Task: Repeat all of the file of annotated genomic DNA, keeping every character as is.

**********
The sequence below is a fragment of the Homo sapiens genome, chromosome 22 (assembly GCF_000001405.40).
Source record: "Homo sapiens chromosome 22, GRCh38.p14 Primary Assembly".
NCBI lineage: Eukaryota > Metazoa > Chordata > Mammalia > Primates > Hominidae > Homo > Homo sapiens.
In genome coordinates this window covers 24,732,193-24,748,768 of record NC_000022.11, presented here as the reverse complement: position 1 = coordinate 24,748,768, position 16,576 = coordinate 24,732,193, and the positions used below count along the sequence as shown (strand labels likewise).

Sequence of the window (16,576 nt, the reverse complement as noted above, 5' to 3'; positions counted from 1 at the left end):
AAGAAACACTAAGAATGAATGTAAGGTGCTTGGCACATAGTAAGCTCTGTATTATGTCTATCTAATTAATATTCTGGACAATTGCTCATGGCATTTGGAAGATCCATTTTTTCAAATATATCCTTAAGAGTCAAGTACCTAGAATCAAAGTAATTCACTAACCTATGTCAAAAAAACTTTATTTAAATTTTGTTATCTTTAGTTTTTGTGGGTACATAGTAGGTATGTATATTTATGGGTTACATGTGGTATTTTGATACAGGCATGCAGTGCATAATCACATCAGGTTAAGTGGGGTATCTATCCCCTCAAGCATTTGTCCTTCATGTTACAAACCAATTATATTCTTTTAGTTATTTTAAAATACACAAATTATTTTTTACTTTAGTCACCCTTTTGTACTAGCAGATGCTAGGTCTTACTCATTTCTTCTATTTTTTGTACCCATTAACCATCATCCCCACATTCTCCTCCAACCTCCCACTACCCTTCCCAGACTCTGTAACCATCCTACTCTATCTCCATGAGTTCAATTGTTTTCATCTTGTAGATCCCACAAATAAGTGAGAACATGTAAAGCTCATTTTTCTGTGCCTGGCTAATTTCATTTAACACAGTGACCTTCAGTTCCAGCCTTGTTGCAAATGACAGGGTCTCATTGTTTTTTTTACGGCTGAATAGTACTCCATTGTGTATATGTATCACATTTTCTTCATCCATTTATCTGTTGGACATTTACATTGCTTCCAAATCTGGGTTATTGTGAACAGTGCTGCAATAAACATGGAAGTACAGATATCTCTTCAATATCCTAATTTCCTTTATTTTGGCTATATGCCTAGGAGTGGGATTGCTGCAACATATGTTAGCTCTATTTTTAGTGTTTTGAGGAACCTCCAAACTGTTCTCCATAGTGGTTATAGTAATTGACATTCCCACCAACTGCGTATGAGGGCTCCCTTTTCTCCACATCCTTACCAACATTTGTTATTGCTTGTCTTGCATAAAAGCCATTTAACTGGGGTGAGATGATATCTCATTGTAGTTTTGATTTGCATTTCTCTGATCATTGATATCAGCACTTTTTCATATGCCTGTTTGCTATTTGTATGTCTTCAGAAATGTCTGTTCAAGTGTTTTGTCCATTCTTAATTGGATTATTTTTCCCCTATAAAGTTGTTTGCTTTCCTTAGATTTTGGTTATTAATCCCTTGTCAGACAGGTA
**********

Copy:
The sequence below is a fragment of the Homo sapiens genome, chromosome 22 (assembly GCF_000001405.40).
Source record: "Homo sapiens chromosome 22, GRCh38.p14 Primary Assembly".
NCBI lineage: Eukaryota > Metazoa > Chordata > Mammalia > Primates > Hominidae > Homo > Homo sapiens.
In genome coordinates this window covers 24,732,193-24,748,768 of record NC_000022.11, presented here as the reverse complement: position 1 = coordinate 24,748,768, position 16,576 = coordinate 24,732,193, and the positions used below count along the sequence as shown (strand labels likewise).

Sequence of the window (16,576 nt, the reverse complement as noted above, 5' to 3'; positions counted from 1 at the left end):
AAGAAACACTAAGAATGAATGTAAGGTGCTTGGCACATAGTAAGCTCTGTATTATGTCTATCTAATTAATATTCTGGACAATTGCTCATGGCATTTGGAAGATCCATTTTTTCAAATATATCCTTAAGAGTCAAGTACCTAGAATCAAAGTAATTCACTAACCTATGTCAAAAAAACTTTATTTAAATTTTGTTATCTTTAGTTTTTGTGGGTACATAGTAGGTATGTATATTTATGGGTTACATGTGGTATTTTGATACAGGCATGCAGTGCATAATCACATCAGGTTAAGTGGGGTATCTATCCCCTCAAGCATTTGTCCTTCATGTTACAAACCAATTATATTCTTTTAGTTATTTTAAAATACACAAATTATTTTTTACTTTAGTCACCCTTTTGTACTAGCAGATGCTAGGTCTTACTCATTTCTTCTATTTTTTGTACCCATTAACCATCATCCCCACATTCTCCTCCAACCTCCCACTACCCTTCCCAGACTCTGTAACCATCCTACTCTATCTCCATGAGTTCAATTGTTTTCATCTTGTAGATCCCACAAATAAGTGAGAACATGTAAAGCTCATTTTTCTGTGCCTGGCTAATTTCATTTAACACAGTGACCTTCAGTTCCAGCCTTGTTGCAAATGACAGGGTCTCATTGTTTTTTTTACGGCTGAATAGTACTCCATTGTGTATATGTATCACATTTTCTTCATCCATTTATCTGTTGGACATTTACATTGCTTCCAAATCTGGGTTATTGTGAACAGTGCTGCAATAAACATGGAAGTACAGATATCTCTTCAATATCCTAATTTCCTTTATTTTGGCTATATGCCTAGGAGTGGGATTGCTGCAACATATGTTAGCTCTATTTTTAGTGTTTTGAGGAACCTCCAAACTGTTCTCCATAGTGGTTATAGTAATTGACATTCCCACCAACTGCGTATGAGGGCTCCCTTTTCTCCACATCCTTACCAACATTTGTTATTGCTTGTCTTGCATAAAAGCCATTTAACTGGGGTGAGATGATATCTCATTGTAGTTTTGATTTGCATTTCTCTGATCATTGATATCAGCACTTTTTCATATGCCTGTTTGCTATTTGTATGTCTTCAGAAATGTCTGTTCAAGTGTTTTGTCCATTCTTAATTGGATTATTTTTCCCCTATAAAGTTGTTTGCTTTCCTTAGATTTTGGTTATTAATCCCTTGTCAGACAGGTA